Back in the 90s, I listened to country music all the time. In 1997, I fell in love with one of Martina McBride’s older songs, Independence Day. The story in the song broke my heart, but it was the chorus that resonated with me:
Let the weak be strong, let the right be wrong
Roll the stone away, let the guilty pay
It’s Independence Day -Independence Day
I still can’t listen to this song without crying.
My Independence Day came in December that year. It’s been almost 20 years now. Twenty years of healing from that part of the trauma in my past. Twenty years of life that might not have happened. Twenty years of freedom and joy and love. But also 20 years of recovery that is sometimes truly physically painful.
Today I’m declaring a new Independence Day — a day of releasing fear of what others will say when I bare my soul to its very core about the pains I’ve experienced at the hands of others, but more, a day of giving myself the freedom to process it, to feel it.
Several weeks ago, I said to myself, “I’m ready to feel everything now.” It was a thought that made me cry, so I was off to a great feeling start. But the truth is, I really need to start feeling and processing the pieces I’ve pushed back.
My Independence Day was December 7, 1997. And to be completely honest, I’ve never stopped feeling an unexplainable drop in the pit of my stomach when I truly lean into that day. I’ve never stopped wondering if I could have done something different, if I could have run sooner, if I could have loved my ex-husband just a little more, a little more, a little more to make him good.
We had never discussed funeral arrangements for either of us. Death was only a possibility when he threatened it upon me. It was real to me, not to him. Invincibility ran strong in his blood. But here I stood, alive. And there he lay, dead. –The First 22 Years Are the Hardest
What I know and what I feel are two different things. I know that I couldn’t love him enough. I know that I couldn’t have run far enough or that running away was no real life of safety. I know that there might have been something that could have been done differently, but it wasn’t on my side of things.
Yet I still feel such a heaviness of responsibility that rather than face those feelings, I run from them.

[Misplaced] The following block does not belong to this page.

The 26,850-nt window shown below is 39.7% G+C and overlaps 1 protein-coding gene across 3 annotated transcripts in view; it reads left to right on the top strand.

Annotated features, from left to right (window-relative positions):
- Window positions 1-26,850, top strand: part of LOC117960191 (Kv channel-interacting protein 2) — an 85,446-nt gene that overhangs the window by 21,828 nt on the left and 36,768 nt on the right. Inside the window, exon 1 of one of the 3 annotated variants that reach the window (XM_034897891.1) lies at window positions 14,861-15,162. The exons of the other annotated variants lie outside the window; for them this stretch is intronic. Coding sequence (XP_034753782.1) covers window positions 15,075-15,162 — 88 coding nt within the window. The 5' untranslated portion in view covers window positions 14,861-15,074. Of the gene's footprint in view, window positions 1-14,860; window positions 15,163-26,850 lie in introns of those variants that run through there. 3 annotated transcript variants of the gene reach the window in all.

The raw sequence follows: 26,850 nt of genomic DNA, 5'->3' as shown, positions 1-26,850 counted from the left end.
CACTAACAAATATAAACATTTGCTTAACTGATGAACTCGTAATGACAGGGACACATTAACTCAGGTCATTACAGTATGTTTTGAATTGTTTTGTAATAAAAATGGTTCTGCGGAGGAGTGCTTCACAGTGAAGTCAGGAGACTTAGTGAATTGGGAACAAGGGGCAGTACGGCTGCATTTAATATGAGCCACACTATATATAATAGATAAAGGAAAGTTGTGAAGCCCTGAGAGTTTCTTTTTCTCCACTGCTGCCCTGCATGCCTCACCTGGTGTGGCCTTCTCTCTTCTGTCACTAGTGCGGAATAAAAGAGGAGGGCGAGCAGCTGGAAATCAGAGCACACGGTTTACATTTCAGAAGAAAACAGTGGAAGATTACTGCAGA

It’s natural to want to be angry rather than sad. It’s an easier emotion to deal with. People resonate with anger, so you can garner more support with anger. Grab your pitchforks and let’s get ‘em! But sadness and regret make others avoid you, the same way you’re avoiding the emotions.
I am torn by the person that I am — I have great empathy for those who have pain in their past and then act out, and yet I accept no excuses for said behavior. My heart aches for everyone, and I become paralyzed with what feels like an inability to right any wrongs.
In McBride’s song, she says:
Now I ain’t sayin’ it’s right or it’s wrong
But maybe it’s the only way. -Independence Day
I’ve always maintained that I never wanted my ex-husband dead, but I’ve also always known it might have been the only way — the only way I could be truly free. I don’t know. I’ll never know.
Every year on the 4th of July, I don’t just hear fireworks. I hear gunshots, sounds that resonate through my body and shake loose the solid footing I work so hard to maintain each and every single day. A loud boom transports me to a time long ago when I didn’t know what came after, when I didn’t know that I was free yet. Others tell me I need to just let go and move on, but my journey is not anyone else’s to live. I remember because I need to never forget that I lived through something big, and I remember so that I always have compassion for others, and I remember because regardless of the situation, someone died that night, and I will never, ever forget who he was.
My Independence Day came at a cost that I can never repay. That feeling of debt may never go away. But I can live in the moment, this one beautiful life that I am still here for.
I walked to the door and looked down at him. This is how it ends, I thought. Nine years of hell, and this is how it ends.
I wasn’t glad he was dead, but maybe now I could begin to live. –The First 22 Years…
When was your Independence Day and how have you been healing and thriving since? I really want to know. firstname.lastname@example.org